The finale of Game of Thrones aired Sunday night, and the dialogue around it will almost assuredly be divisive. I very much enjoyed the finale, but it’s understandable if pacing and shortened plots over the last two seasons have muddied the water too much for you to look past it. I do think understanding what kind of story Game of Thrones was helps better understand the ending though.
It’s always helpful to know what genre a story is before you dive into it. The type of genre it is will give you certain expectations, right? You expect a comedy to go a certain way with a certain type of ending. The same for action or superhero movies. If somebody asked you, “What genre is Game of Thrones?” how would you answer? Most people might say fantasy. They’d be right in saying that as there are dragons, undead, and dark magic. Some people might say that it’s a drama. They’d be right as well; Game of Thrones has some of the best drama on television. Truthfully, Game of Thrones has multiple genres co-existing within its framework. One genre in particular has come up numerous times throughout the series, and on the finale of Game of Thrones, we saw it again.
A tragedy, by definition, is a “branch of drama that treats in a serious and dignified style the sorrow or terrible events encountered or caused by a heroic individual.” Game of Thrones, from the very first season, has exposed us to this. At one point, they even told us.
Tragedies We’ve Seen Already
The Starks are introduced to the audience as the “good guys.” We’re supposed to be rooting for them. With Jon Snow going to the wall and Robb Stark remaining in Winterfell for most of the first season, Ned Stark was our main protagonist. Ned, along with Robert, gave us our first dose of the tragic hero.
Robert, before he was a drunk King, was a charismatic, handsome, and inspiring lord. He rebelled against Aerys because the woman he was promised to wed was “kidnapped” by Prince Rhaegar (which we know now to not be the case). Along the way, he became King but lost the woman he loved. Cersei was never Lyanna, so Robert treated her poorly, and in turn became a lousy King. This love triangle (plus Cersei?) is the main tragedy of the story, and its repercussions led to various others. In the end, Cersei had Robert killed. Ultimately, it’s a dark and sad tragedy for Bobby Baratheon.
Ned, meanwhile, loses a brother, father, and sister in the war. He’s wedded to the woman his dead brother was originally promised to (has to be at least a little bit awkward) and has to deal with the weight of promising his sister something that carries the weight of the entire Seven Kingdoms. Fast forward to the events of Season One. After episode nine, “Baelor,” Game of Thrones told us that it wasn’t a “typical” fantasy story, or a “typical” drama. It told us that it was also a tragedy.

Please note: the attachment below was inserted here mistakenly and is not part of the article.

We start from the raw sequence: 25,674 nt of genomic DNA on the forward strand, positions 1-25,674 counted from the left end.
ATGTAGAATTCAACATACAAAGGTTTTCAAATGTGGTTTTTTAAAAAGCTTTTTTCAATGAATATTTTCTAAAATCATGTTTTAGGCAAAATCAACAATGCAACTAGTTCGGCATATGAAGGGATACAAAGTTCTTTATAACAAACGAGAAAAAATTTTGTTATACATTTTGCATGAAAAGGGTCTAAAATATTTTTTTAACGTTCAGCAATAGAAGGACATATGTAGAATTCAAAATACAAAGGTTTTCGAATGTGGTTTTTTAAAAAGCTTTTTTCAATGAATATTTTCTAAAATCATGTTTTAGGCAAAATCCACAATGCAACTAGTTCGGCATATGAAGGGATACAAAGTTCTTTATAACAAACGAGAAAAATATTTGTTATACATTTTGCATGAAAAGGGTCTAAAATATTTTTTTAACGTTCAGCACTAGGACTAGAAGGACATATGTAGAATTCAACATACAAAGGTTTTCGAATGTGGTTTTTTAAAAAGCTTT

Those aren’t the only examples in the story. Robb Stark was a young lord whose family was wronged. The North chose him to become the King in the North and avenge his wrongfully killed father and save his sisters. Sounds like the makings of any solid fantasy. Robb’s supposed to be the hero, right? According to “The Rains of Castamere” from Season Three, he is not. Instead, he’s the tragic hero whose choice of love over duty cost him and his family almost everything.
Stannis Baratheon is another example. The Red Woman uses magic to convince Stannis that he is the mythical hero who is destined to defeat the Night King. This eventually leads to Stannis thinking that he is literally responsible for the fate of the world. Stannis eventually burns his daughter alive because he thinks that it has to happen to save everyone, and it turned out that the Red Woman was wrong and it never even mattered. That’s about as dark as a tragedy can get right there.
The Tragedy of Daenerys Targaryen and Jon Snow
Both of their tragedies are different and tied to the same “original sin” so to speak of the series (Rhaegar and Lyanna).
A lot of what Dany knows about the world and history comes from her brother. From the books we know that Viserys told her that the “Usurper” Robert Baratheon had stolen the throne. He promised that one day they would return to take it back and that the people would march in the streets waving their flag when they did. She knew nothing of Aerys the Mad King or how he was terrible to the people. Later in the show, Dany shows she has a sense of honor, compassion, and justice, but her idea of justice is warped.